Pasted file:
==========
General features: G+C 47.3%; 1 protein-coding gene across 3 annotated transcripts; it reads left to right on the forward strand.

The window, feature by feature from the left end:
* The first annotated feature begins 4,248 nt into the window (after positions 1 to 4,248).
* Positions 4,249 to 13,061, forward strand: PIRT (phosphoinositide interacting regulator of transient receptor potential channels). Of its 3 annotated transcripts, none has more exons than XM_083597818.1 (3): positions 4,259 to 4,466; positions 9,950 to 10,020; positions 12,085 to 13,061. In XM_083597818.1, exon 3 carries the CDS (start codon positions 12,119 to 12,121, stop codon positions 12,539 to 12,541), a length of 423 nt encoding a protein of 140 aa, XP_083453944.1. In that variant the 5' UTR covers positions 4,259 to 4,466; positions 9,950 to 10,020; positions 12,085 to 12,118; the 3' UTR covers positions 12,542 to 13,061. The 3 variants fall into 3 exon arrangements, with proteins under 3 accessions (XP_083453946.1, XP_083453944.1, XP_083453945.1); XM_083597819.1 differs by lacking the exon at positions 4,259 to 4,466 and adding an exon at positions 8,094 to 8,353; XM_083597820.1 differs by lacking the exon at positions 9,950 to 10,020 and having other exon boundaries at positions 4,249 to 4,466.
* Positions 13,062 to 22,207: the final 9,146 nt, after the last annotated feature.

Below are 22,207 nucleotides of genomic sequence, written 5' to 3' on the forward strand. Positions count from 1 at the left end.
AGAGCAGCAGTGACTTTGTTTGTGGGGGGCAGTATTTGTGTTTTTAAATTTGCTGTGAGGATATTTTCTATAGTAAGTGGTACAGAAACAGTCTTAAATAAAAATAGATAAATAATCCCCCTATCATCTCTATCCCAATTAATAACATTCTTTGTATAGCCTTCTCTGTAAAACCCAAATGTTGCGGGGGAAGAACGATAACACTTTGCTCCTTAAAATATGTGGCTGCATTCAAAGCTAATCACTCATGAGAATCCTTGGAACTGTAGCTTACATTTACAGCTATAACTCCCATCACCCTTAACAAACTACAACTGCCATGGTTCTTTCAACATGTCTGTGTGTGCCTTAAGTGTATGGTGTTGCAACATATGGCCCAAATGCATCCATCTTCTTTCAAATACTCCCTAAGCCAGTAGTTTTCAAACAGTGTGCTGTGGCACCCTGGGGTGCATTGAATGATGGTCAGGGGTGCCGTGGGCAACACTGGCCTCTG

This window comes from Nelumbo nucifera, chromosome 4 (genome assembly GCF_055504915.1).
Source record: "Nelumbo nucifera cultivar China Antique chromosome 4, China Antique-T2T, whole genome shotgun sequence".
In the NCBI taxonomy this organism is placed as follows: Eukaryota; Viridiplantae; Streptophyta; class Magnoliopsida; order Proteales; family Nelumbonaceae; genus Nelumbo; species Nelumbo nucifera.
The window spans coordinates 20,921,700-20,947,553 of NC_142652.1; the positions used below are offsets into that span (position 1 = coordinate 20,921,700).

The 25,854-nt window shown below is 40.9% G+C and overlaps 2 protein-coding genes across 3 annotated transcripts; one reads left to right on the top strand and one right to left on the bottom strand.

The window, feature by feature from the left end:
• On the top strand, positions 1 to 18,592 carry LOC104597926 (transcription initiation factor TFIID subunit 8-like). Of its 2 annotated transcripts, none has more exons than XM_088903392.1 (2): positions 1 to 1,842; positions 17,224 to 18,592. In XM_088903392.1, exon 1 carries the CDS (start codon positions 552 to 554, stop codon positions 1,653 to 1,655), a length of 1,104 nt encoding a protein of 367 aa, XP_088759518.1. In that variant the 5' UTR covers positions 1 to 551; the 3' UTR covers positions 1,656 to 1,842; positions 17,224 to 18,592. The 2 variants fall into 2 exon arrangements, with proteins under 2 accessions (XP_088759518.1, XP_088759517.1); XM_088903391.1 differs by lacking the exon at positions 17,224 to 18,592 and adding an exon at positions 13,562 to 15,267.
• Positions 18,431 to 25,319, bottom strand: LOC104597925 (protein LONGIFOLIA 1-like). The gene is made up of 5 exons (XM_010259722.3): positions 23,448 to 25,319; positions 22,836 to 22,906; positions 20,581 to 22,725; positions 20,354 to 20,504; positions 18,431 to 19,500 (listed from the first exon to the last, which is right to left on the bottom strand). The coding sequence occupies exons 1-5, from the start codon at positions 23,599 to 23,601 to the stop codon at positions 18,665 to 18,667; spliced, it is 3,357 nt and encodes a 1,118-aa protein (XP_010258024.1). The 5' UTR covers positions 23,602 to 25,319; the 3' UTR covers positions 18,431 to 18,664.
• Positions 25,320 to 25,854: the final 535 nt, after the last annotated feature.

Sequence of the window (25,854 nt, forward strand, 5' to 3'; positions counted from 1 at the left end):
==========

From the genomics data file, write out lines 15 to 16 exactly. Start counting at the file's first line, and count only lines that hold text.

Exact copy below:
• Positions 18,431 to 25,319, bottom strand: LOC104597925 (protein LONGIFOLIA 1-like). The gene is made up of 5 exons (XM_010259722.3): positions 23,448 to 25,319; positions 22,836 to 22,906; positions 20,581 to 22,725; positions 20,354 to 20,504; positions 18,431 to 19,500 (listed from the first exon to the last, which is right to left on the bottom strand). The coding sequence occupies exons 1-5, from the start codon at positions 23,599 to 23,601 to the stop codon at positions 18,665 to 18,667; spliced, it is 3,357 nt and encodes a 1,118-aa protein (XP_010258024.1). The 5' UTR covers positions 23,602 to 25,319; the 3' UTR covers positions 18,431 to 18,664.
• Positions 25,320 to 25,854: the final 535 nt, after the last annotated feature.